Courtside seating always existed, but Buss was the one who realized those floor seats reserved for the media were prime real estate for anyone who wanted to be seen. He started charging extra for the “beachfront property,” his daughter Jeanie Buss, the current president of the Lakers, told the New York Times in 2021, attracting celebrities like Jack Nicholson. (The courtside area later became known as “the Nicholson seats.”)
Getting courtside tickets to the Lakers, which reportedly now sell for up to $5,000, is all about who you know—but not even Buss could secure a permanent spot on the floor during his 34 years as owner. When the Lakers moved from the Forum to the Staples Center (which is now the Crypto.com Arena) in 1999, he tried to lock in four courtside seats but couldn’t convince any longtime ticket holders to sell to him. That didn’t surprise John Black, the Lakers’ vice president of public relations, who told The Sports Network in 2014: “I mean, people leave those seats in their wills.”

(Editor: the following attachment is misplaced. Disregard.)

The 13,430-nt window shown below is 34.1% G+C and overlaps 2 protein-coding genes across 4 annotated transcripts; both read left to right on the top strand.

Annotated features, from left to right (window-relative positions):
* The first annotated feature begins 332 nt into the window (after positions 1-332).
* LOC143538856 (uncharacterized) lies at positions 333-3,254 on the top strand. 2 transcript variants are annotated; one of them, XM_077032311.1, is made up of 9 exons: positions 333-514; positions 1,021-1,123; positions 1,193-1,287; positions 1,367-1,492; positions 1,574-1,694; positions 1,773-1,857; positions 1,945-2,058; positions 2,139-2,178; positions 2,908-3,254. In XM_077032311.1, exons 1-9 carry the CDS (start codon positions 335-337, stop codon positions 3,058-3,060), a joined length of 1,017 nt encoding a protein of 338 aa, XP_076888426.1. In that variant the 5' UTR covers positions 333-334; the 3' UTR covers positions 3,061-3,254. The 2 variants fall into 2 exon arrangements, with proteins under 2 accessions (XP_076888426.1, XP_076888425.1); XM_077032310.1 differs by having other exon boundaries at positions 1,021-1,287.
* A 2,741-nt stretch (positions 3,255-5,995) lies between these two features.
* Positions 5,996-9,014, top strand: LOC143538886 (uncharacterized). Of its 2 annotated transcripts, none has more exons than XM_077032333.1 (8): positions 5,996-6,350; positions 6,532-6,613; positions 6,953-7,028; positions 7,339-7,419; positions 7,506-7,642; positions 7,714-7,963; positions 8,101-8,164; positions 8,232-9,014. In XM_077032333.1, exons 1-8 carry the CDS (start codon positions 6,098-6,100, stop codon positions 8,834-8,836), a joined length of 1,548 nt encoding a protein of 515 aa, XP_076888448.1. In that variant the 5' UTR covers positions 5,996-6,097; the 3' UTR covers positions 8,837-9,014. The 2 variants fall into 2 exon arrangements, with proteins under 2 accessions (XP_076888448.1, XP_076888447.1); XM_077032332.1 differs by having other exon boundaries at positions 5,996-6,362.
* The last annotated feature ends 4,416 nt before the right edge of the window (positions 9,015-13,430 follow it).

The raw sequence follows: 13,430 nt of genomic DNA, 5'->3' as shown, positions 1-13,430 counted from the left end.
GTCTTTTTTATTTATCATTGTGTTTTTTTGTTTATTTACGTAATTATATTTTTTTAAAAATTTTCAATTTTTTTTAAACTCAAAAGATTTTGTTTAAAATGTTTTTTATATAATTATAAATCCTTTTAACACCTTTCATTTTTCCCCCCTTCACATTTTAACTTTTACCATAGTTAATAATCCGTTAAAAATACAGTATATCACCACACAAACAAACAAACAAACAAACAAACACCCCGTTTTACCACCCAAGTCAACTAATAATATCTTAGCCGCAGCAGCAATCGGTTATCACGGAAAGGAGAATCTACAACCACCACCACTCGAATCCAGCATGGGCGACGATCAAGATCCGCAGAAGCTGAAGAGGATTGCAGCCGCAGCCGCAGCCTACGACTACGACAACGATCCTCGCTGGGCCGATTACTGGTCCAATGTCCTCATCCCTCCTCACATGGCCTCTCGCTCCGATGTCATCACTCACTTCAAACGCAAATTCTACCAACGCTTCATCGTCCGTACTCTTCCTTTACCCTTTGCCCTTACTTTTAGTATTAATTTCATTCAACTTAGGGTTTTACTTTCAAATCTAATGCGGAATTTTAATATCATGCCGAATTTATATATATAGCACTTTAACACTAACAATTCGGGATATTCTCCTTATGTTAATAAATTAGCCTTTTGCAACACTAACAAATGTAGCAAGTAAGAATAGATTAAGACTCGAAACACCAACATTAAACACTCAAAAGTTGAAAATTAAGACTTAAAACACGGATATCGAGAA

Did Magic Johnson have to bring Kareem Abdul-Jabbar a glass of orange juice every morning?
In episode 2, Magic (Quincy Isaiah) is tasked with bringing Kareem (Solomon Hughes), the team’s captain, a glass of orange juice and the newspaper every morning during training camp in Palm Springs. In his book, Pearlman wrote that each year Lakers veterans “adopted” a rookie during training camp. Abdul-Jabbar picked Johnson, who he tasked with bringing him a glass of freshly squeezed orange juice and that morning’s edition of the New York Times.